|Vets host Memorial Day ceremonies|
|June 03, 2016 Frank Marquez|
Frank Marquez/Gering Citizen NBCNebraska reporter Chelsea Irizarry interviews Veterans of Foreign Wars commander Sal Franco on Memorial Day, May 30, at Sunset Memorial Park Cemetery.
Sunset Memorial Park Cemetery on the western outskirts of Scottsbluff was a solemn backdrop for one of three local Memorial Day ceremonies on Monday.
Two others took place at Fairview Cemetery earlier in the day, and the Veterans Home in Scottsbluff later in the afternoon. Gering’s Westlawn Cemetery held its ceremony on Sunday morning.
Master of Ceremony, Army veteran, and Commander of Scotts Bluff County Chapter 10 of the Disabled American Veterans Sal Franco, introduced a slate of speakers including Chris Wolf, the Director of the Upward Bound Program at Western Nebraska Community College in Scottsbluff, who delivered the keynote address.
Franco, who served for 23 years from 1987-2010 as the Post or District Commander of the VFW on Scottsbluff-Gering Highway, said, “there’s a lot of apathy in the U.S. We have holidays, but the rest of the year, it’s no big deal. If we get more people to close their businesses, that might change. When I was a young man, we had big parades. Not anymore.”
The small gathering at the cemetery included Morrill High School student 16-year-old Abby Sinner, who added to the nearly hour-long program by singing the National Anthem, “Amazing Grace,” and “God Bless the U.S.A.” She was joined by her family who sat in the grass in front of a blue awning flanked by a VFW banner and Old Glory. American flags reportedly decorated each one of the roughly 600 grave sites of veterans buried at the cemetery.
In her address, Wolf said, “Most of you know our story. Our son (James) died serving in Iraq in 2003. It’s hard to believe almost 13 years have gone by. In some ways it seems like forever, in some ways it feels like it just happened yesterday … While it isn’t the main topic of conversation, some (veterans at the college) have shared their experiences and about those they lost. It’s a private thing, and I feel honored they trust in me to share those memories, and emotions.”
During her speech, Wolf also told how students’ veterans organization placed a battle cross in front of the campus building which houses the Upward Bound office – “a beautiful monument” – at the base of the flag pole. “It’s a constant reminder to all who walk past it, the price for freedom,” she said.
In thanking the community for their love and support during good and bad times, Wolf related how she and a friend visited a cemetery the previous night; she saw coins placed at headstones, noting their special meaning on such a day, and bringing to mind the long-held tradition. “A penny means someone was here. A nickel means you trained at boot camp together. The dime means you served together in some capacity. By leaving a quarter, you told the family, you were with the service member when they were killed,” she said. “Their memory will continue to live. However, it is our responsibility to teach future generations of Americans about our fallen heroes. … The heroes we honor today will never be forgotten.”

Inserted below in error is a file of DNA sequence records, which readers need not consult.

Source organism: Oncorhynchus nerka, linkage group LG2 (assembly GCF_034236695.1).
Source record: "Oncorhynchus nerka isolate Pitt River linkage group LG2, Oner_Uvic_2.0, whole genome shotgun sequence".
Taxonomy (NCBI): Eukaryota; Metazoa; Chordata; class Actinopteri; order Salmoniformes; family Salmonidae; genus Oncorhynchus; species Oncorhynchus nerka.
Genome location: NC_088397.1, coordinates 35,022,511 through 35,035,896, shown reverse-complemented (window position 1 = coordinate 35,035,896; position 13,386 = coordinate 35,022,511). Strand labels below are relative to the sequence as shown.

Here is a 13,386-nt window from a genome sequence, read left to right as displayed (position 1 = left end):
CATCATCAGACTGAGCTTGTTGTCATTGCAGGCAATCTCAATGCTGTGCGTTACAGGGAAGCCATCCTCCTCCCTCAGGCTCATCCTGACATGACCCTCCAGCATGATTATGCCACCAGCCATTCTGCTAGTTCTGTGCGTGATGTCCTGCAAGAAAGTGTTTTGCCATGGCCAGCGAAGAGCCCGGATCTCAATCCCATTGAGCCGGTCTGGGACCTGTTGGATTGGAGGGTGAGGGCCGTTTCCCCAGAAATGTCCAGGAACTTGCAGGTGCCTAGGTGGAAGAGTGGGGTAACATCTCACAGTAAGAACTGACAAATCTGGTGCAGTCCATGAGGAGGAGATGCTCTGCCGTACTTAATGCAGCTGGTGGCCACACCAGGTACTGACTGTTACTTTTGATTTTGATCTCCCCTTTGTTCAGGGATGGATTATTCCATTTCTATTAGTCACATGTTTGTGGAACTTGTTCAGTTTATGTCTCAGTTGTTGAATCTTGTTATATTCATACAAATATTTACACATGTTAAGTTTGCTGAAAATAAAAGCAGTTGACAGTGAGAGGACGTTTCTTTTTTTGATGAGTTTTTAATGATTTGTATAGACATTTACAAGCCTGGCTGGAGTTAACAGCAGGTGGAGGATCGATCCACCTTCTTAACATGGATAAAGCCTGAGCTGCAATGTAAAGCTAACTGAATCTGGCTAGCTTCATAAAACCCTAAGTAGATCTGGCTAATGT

Memorial Day extends from Decoration Day, which was officially observed after the Civil War in 1868. During and after the war, loved ones decorated the graves of both Union and Confederate soldiers at public ceremonies.
Not to be confused with Veterans Day on Nov. 11, Memorial Day is observed every year on the last Monday of May.
Every year on the holiday, families and friends visit the more than a million service members who have died in wars dating back to our nation’s independence.
Though there are several competing accounts of where Memorial Day originated, at the ceremony on Monday, Jay Eberhart, a member of the VFW, said, the holiday “was born of compassion and empathy in 1863, during the Civil War. Grieving mothers, daughters and others were cleaning Confederate soldiers graves in Columbus, Mississippi., placing flowers on them. They noticed the Union soldiers’ graves, dusty, overgrown with weeds, grieving for their own, the women understood the Union soldiers’ families were far away, and cleared the graves of mud and debris, and placed flowers on them, too.”
Memorial Day became an official federal holiday in 1971.
Traditionally, it is a day set aside to honor those service men and women who made the ultimate sacrifice.
Like many ceremonies across the nation, rendered honors included laying wreathes and bouquets of flowers, and the playing of Taps.
Though there persists a common lament that Americans have lost connection with the true meaning of the holiday observance by merely attending local business sales, and picnics during the weekend, several of the day’s speakers said the presence of the small gathering at Sunset Memorial Park Cemetery proved many of our service members did not die in vain, and that their survivors are further willing to teach future generations about the importance of taking the day to say thank you.
“You are making a difference,” Eberhart said. “For those of us who understand the importance of this day. If you ask, what makes an ordinary citizen serve his country? The answer is values – loyalty, duty, respect, selfless service, honor, integrity and personal courage.”